Over the past eight years, Alexander Coggin has steadily been filling drives with thousands of flash-bathed images, following his friends, family and er, Gigi Hadid, everywhere from Frieze art fair to a golfing community in Lake Michigan. Now, the photographer is set to launch his first solo show Yeah Magic at Jordy van den Nieuwendijk’s Ninasagt Galerie as part of Düsseldorf Photo Weekend.
“The works are a really good overview from the past eight years of shooting,” Alexander considers. So, when beginning the mammoth mission of trawling through an eight year-long archive, what qualities was Alexander hunting for? “I tried to focus on images that have a really magic feel to them,” he explains. “I’m always interested in augmenting my reality through flash mediation, and a lot of these images were shot that way. I think you can see a lot of me in the work, the use of flash mediation allows for the omnipresence of the photographer to come through the images, so in a way the work is also autobiographical.”
Alexander’s theatrical background has him constantly on the hunt for quirks of character and circumstance whether he’s lensing a family of tourists or an inventive approach to visual merchandising in a shop window. He considers himself a street photographer through and through, “meaning that I’m constantly shooting the world around me and adding to a body of work on an ad-hoc basis (as opposed to building standard bodies of work).” This being the case, Alexander’s work, whether taking the form of an exhibition, book or on Instagram, is ever-changing. “And this show is a showcasing of my current repertoire.”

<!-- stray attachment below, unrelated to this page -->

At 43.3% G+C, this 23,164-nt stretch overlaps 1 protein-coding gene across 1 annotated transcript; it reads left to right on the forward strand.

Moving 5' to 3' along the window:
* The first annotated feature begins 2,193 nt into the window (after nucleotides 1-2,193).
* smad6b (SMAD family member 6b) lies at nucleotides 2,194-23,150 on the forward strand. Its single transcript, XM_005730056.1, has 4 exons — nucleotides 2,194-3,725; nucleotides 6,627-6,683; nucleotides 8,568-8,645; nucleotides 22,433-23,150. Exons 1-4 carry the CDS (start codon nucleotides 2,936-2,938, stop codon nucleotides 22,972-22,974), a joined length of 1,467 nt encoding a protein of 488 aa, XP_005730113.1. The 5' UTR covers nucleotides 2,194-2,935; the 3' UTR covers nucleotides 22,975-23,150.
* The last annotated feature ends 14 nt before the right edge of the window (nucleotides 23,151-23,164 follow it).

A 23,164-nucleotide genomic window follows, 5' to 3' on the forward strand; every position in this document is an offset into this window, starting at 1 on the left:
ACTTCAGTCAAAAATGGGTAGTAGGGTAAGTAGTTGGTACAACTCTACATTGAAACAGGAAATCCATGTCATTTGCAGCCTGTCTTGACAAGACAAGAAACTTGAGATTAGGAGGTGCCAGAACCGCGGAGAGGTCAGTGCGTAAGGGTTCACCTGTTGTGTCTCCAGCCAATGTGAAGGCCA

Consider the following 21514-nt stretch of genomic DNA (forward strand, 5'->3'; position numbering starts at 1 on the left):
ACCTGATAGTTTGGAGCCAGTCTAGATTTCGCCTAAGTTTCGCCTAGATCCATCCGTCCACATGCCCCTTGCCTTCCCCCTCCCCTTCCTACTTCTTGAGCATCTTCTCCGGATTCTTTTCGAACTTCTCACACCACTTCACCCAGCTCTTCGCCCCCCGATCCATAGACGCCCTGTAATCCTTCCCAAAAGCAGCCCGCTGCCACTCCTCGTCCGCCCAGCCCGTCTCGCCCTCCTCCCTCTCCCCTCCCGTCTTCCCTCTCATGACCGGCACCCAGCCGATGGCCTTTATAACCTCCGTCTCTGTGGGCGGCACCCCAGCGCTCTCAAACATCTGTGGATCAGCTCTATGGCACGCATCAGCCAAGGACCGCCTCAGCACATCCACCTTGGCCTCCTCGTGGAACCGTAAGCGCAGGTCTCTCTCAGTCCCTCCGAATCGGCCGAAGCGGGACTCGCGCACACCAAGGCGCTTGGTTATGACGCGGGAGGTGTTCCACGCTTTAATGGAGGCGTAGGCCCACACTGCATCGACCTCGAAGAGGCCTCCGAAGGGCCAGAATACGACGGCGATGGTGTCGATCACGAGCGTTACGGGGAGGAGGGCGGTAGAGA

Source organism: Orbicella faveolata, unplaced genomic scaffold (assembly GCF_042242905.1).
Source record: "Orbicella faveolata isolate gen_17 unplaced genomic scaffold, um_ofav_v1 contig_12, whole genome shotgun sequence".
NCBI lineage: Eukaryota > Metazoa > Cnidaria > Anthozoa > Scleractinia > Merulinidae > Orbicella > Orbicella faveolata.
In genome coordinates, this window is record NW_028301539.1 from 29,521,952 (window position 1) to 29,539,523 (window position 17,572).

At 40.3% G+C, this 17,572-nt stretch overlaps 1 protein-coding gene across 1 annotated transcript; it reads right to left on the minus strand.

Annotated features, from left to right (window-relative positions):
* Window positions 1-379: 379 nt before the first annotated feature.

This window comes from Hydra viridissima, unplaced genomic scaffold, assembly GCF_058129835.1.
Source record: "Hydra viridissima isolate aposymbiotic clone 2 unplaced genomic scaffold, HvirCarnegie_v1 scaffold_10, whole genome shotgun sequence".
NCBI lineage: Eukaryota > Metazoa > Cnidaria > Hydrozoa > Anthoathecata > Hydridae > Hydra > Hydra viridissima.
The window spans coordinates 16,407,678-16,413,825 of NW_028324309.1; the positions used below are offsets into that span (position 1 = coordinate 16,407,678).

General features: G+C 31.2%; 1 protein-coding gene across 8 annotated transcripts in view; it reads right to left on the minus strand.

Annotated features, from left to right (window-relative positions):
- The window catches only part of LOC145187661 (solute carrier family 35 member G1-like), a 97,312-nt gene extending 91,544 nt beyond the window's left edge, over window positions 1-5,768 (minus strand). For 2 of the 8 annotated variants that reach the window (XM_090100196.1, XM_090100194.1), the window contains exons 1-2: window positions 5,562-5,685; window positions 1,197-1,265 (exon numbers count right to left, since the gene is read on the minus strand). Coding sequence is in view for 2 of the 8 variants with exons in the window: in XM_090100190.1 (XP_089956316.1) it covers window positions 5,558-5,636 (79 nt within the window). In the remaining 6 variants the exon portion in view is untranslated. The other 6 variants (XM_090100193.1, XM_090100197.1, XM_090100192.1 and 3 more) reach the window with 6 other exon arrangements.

Like Alexander’s eye for the unexpected, Yeah Magic comes with a twist. “I’ll be showing works in a variety of sizes, unframed and framed, as well as printing on sweatshirts, mugs, clocks, puzzles and sandals, as I wanted to explore how my images translate when outsourced to online digital printing companies,” he says. “The quality of the printing really varies, another way to mediate the image from the original base-reality from which it was taken.”
- Mischa Appel's series This is Where You End investigates the "increasing polarisation of society"
- Ladybeard magazine returns and reshapes the stories we tell about beauty
- Clifford Prince King looks to “express truth and realness” in his portraits of male black youth
- Wang Wei’s series Young Wild & Free captures the fresh energy of Beijing youth
- Büro Bum Bum designs a cheery cookbook to get families excited about veg
- Ross Paul McEwan's expressive designs channel "that feeling you get when the sun comes out"
- Hotel search engine Trivago rebrands with new logo and identity
- The Art of Shinkansen animated gif series celebrates the Japanese bullet train
- National Geographic’s creative director Emmet Smith on the publication’s redesign
- Google Fonts Korean becomes interactive by manipulating path data
- Designer Jay Vaz combines his love of music and analogue art in a colourful and textural portfolio
- Craig Oldham dishes out brutally honest advice to new graphic designers